I prescribed what I wanted to achieve in the session and wrote it on the chalk board and the rest was down to Joe, selecting what he wanted to do and when and also selecting what weights to lift for the deadlift in order to reach his 2000kg target for the session.  If the session only took 20 minutes then that would be it – all finished for the night and job done!  It was simply about getting a prescribed amount of work done on his terms.  Here was the plan in case you can’t read my writing on the picture!

Deadlift 2000kg

Goblet Squat @20kg x 50

Press Up x 60

Get Up x 30

Mountain Climber x 100

Fat Bar Chins x 20

KB Swing @32kg x 40

This workload is within Joe’s capabilities and is neither easy or super hard for him.  It will have a beneficial conditioning effect as well as the strength and power gains from the big lifts, due to the non-stop nature of the session.  It took about 25 minutes of steady graft in the end.

The key message I think is that there are so many ways to get stronger, fitter and in shape for any goal.  The key is to vary the training stimulus so that the body and mind do not adapt and are always kept guessing.  Whichever path you take, you should be committed and you should believe in the programme and your ability to succeed.  By doing this I gave Joe ownership and responsibility for his own training and self-development and this is a powerful tool for a coach to wield with his athletes.  Tomorrow night we will be doing something completely different in terms of stimulus, format and outcomes.  That is how you grow physically and mentally as an athlete and rider.

Stay Strong

Ben

 

My Training: 4 Weeks of Strength

 

Squat Rack

Squat Rack

I think that for many people, especially those involved in endurance sports, strength training is misunderstood and rarely applied properly.  When I hear riders talk about doing winter strength training in the gym and how they did 30 reps of squats or whatever, I always want to say, ‘That is not strength training!!!!!’

Strength is the ability to exert maximal forces and to train your strength in the gym you need to move maximal loads through a full range of motion.  This usually means working with weights that are about 80% of your 1 rep max or higher for low reps, like 1-5.  Obviously there is a time and a place for higher rep ranges with lower weights; for instance you may want to put on a bit of muscle, or when first learning an exercise or movement.  Also, there will be supporting exercises that compliment the main lifts of squats and deads, and these can be carried out at higher rep ranges.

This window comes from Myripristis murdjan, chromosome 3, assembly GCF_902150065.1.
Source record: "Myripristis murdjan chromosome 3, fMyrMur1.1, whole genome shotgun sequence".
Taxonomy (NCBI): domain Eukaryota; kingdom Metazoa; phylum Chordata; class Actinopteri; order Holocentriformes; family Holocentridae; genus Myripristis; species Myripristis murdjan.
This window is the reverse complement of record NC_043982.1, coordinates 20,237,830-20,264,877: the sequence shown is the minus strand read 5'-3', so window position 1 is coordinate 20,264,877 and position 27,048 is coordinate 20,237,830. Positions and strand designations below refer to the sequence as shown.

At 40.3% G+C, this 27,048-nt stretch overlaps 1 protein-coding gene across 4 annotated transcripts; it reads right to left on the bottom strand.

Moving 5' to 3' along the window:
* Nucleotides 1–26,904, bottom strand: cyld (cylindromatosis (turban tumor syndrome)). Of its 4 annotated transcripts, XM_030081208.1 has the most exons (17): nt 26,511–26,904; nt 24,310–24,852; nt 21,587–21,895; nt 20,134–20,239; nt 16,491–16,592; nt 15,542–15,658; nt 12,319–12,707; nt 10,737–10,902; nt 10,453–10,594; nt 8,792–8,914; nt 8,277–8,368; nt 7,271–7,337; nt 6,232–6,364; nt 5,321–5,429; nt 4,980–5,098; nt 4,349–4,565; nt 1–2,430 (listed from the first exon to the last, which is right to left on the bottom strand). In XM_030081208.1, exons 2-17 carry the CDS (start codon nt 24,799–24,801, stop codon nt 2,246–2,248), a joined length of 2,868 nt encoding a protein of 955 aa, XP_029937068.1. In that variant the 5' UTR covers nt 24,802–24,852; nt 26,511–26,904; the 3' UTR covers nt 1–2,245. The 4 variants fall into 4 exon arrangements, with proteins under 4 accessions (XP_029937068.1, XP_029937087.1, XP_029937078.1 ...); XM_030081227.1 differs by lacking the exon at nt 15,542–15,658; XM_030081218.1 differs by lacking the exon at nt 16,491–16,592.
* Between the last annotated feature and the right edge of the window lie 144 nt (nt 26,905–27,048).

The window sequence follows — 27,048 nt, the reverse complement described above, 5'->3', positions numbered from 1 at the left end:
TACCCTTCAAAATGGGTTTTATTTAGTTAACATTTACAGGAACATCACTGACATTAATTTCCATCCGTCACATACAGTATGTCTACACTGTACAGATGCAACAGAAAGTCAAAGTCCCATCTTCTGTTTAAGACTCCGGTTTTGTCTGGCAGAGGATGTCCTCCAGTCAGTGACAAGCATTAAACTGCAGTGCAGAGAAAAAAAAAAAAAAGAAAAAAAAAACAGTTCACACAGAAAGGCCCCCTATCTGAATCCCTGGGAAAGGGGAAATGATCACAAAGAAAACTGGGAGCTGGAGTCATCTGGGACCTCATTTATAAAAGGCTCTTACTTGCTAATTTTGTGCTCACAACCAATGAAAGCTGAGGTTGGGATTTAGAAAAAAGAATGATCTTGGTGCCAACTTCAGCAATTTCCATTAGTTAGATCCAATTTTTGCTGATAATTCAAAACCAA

Below is my actual training I did over the last 4 weeks, starting on Monday the 3rd of November which was my first day working out of my new gym in Bristol.  To help put it all into context, I will first tell you a bit about my training history…….

The first thing that may surprise you is that prior to November I actually had a quite a long period out of the gym.  This summer I had a big crash at Afan and was unable to train properly for about 2 months, and when I was able to train I only had access to a crappy council gym which was ok, but not ideal for my needs.  I had trained regularly from April when I moved to Bristol up until late June when I fell off.  Before that my wife and I had taken a year out to go travelling and snowboarding so I had done loads of exercise and bodyweight training but very little gym work.  In early 2013, before going away for the year I was the strongest I have ever been, deadlifting 195kg, back squatting 155kg and being able to press 75kg overhead all whilst at 80kg bodyweight.